ARLINGTON, Texas -- The Texas Rangers showed patience at the plate and aggressiveness on the bases and survived an Oakland A's comeback to win 7-6. It was the third straight game in which Texas scored at least seven runs. Some quick thoughts:
What it means: The Rangers stay 4 1/2 games in front of the Angels, who beat Toronto on Thursday. Texas also has the best record in the majors again, passing the New York Yankees tonight.
Nathan gets through stressful ninth: Closer Joe Nathan, in to nail things down in the ninth, issued just his fourth walk of the season (it came right after he got his 42nd strikeout of the season) to Derek Norris with one out. A wild pitch and then a bloop single by Yoenis Cespedes put runners on the corners. It appeared the A's had loaded the bases when Seth Smith was hit in the leg, but he swung at the pitch, meaning he could not advance. Nathan ended up striking him out for the second out and got Brandon Inge to ground out to short.
Big fifth shows versatility: Texas put up four runs in the fifth inning and did it despite just one hit out of the infield. Leonys Martin started things with a leadoff walk and Ian Kinsler and Elvis Andrus had infield hits to score the first run. Josh Hamilton walked (more on that below) to load the bases and Adrian Beltre drove in the second run of the inning on a four-pitch walk. With two outs, the red-hot David Murphy stroked a single through the hole between first and second, which brought two runs home. So the Rangers' offense got four runs on the board without an extra-base hit.
Patience, Josh, patience: Josh Hamilton had one of his most patient at-bats of the season, laying off pitches outside the zone (something that's been a problem for him this month especially), fouling off a few pitches and then drawing a walk with two on in the fifth. That loaded the bases for Adrian Beltre, who walked in a run. Hamilton walked in his next at-bat, too, and Beltre followed with a sacrifice fly to score Andrus.
Homer happy: The first three A's hits were solo home runs off Feldman, including back-to-back long balls from Derek Norris and Cliff Pennington -- the Nos. 8 and 9 hitters -- in the third inning. All three home runs were hit in the first three innings.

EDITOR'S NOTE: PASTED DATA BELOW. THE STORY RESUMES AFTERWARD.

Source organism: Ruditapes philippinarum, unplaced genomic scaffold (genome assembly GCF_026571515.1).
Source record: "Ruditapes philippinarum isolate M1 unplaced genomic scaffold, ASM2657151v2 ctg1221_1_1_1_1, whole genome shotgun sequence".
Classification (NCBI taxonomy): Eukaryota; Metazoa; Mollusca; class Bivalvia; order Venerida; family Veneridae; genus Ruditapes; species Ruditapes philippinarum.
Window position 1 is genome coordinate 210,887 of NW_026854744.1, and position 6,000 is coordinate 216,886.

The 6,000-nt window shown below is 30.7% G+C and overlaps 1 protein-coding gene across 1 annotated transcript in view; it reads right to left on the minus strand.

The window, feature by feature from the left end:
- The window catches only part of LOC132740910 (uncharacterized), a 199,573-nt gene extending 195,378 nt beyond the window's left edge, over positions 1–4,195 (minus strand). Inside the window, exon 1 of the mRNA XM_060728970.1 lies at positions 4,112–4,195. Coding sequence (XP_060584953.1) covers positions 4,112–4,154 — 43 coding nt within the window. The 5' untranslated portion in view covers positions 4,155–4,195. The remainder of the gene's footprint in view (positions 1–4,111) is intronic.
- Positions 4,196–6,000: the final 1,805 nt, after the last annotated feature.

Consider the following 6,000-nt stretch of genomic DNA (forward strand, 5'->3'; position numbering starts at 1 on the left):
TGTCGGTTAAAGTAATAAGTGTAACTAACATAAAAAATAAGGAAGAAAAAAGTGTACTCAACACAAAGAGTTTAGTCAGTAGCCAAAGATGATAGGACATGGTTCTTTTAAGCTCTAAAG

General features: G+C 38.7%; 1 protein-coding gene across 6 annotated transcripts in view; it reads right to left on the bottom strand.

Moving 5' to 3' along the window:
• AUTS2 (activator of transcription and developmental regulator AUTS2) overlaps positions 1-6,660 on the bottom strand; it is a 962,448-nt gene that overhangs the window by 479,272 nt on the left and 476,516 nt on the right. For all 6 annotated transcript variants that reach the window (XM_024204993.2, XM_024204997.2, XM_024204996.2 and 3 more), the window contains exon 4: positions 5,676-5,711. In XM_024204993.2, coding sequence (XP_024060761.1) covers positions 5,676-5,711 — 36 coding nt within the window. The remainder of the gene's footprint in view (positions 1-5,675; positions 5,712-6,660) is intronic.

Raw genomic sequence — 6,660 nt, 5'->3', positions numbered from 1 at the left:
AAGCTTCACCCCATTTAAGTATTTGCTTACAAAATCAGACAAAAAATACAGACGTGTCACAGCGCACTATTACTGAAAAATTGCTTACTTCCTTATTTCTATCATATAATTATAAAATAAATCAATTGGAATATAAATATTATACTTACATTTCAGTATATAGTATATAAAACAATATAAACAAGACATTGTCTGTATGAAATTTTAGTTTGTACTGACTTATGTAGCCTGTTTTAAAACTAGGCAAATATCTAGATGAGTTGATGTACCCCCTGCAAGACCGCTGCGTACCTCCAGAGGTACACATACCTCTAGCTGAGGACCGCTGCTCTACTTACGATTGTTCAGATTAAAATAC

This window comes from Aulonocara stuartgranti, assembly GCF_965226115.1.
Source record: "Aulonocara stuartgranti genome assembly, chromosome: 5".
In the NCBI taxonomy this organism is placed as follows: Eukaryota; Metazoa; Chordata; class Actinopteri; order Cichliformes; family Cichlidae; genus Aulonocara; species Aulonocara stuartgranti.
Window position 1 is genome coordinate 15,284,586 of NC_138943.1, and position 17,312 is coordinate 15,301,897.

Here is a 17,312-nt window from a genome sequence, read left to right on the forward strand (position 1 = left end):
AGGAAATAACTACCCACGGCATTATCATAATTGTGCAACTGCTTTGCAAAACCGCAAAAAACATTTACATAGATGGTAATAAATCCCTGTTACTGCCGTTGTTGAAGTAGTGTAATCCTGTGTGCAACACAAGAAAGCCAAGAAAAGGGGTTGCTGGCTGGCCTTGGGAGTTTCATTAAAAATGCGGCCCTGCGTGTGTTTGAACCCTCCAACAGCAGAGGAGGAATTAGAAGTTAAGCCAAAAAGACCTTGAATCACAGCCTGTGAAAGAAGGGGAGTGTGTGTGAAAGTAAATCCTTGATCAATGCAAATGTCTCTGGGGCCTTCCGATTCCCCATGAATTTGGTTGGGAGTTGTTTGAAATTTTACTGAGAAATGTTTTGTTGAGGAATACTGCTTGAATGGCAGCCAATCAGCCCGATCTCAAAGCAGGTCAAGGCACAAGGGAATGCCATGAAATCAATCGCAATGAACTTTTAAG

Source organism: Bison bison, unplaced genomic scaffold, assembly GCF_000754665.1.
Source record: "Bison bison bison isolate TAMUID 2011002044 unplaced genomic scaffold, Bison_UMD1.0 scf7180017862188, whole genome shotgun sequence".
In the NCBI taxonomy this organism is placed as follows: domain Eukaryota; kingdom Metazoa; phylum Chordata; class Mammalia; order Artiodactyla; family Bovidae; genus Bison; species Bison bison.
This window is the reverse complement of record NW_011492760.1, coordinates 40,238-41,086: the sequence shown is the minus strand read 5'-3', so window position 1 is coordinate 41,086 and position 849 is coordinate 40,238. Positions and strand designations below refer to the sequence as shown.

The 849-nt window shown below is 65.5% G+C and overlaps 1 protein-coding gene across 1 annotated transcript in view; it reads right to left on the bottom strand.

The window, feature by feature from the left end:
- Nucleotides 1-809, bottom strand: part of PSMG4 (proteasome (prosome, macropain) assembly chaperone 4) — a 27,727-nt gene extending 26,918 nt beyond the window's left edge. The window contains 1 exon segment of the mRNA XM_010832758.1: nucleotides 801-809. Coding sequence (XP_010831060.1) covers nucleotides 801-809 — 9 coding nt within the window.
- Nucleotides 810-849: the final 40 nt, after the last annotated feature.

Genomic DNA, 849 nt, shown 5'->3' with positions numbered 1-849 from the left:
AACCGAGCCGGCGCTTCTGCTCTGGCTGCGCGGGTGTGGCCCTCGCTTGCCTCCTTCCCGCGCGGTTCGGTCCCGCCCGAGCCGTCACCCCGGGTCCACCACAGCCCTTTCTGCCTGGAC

Feldman struggles: Feldman gave up four runs on nine hits in with a walk and three strikeouts -- and the three homers -- in five innings. He came out for the sixth after the Rangers took the lead, but gave up two straight singles and exited. But he did enough to earn a win.
Timely double play: Tanner Scheppers came in for Feldman with no outs and immediately got a double-play grounder to help kill an Oakland rally. Kinsler made a nice play, scooping the grounder and smoothly flipping to Andrus covering second to start the double play. Scheppers got Pennington to fly out to right to end the inning. Scheppers struggled a bit in the seventh, allowing two runs on a walk and a single, and was lifted with one out for Robbie Ross.
Executing fundamentals: It wasn't flashy, but the Rangers turned an Ian Kinsler leadoff double into a run with aggressive play on the bases and productive outs. Kinsler tagged up on Elvis Andrus' fly ball in foul territory to shallow right field and easily beat a wide throw from Josh Reddick. Hamilton, struggling at the plate this month, hit a ground ball to the right side to score Kinsler to tie the game.
Speed kills: The Rangers were super aggressive on the bases. Kinsler had two stolen bases and Martin added another. Texas kept putting pressure on the Oakland pitchers and it was clear they were worried about the Rangers' running game. The Rangers ended up with four stolen bases on the night, tying a season high. Texas now has 63 stolen bases on the season, which leads the AL.
Four-hit night: For the first time this season, Kinsler had a four-hit night. He had a double and three singles, stole two bases and scored three runs. That's what a leadoff hitter does. And it was his 34th multi-hit game, which leads the AL.
Rough baserunning: Sometime aggressiveness can hurt your chances at scoring runs, too. That was the case in the seventh inning for the Rangers. Michael Young was thrown out at third base on a bloop to center. The A's didn't catch a high pop to shallow center and Young tried to go from second to third on the play even though he was close to the second-base bag as the ball dropped. He was thrown out easily. ... Later that inning, Nelson Cruz strayed too far from second and when a fly ball was caught in center, a quick throw to second got Cruz for an inning-ending double play.
Tidbits: Craig Gentry pinch hit for David Murphy in the seventh and got a single. ... Thursday was the sixth straight game that took at least three hours. ... Joe Nathan closed out the game for a second straight night.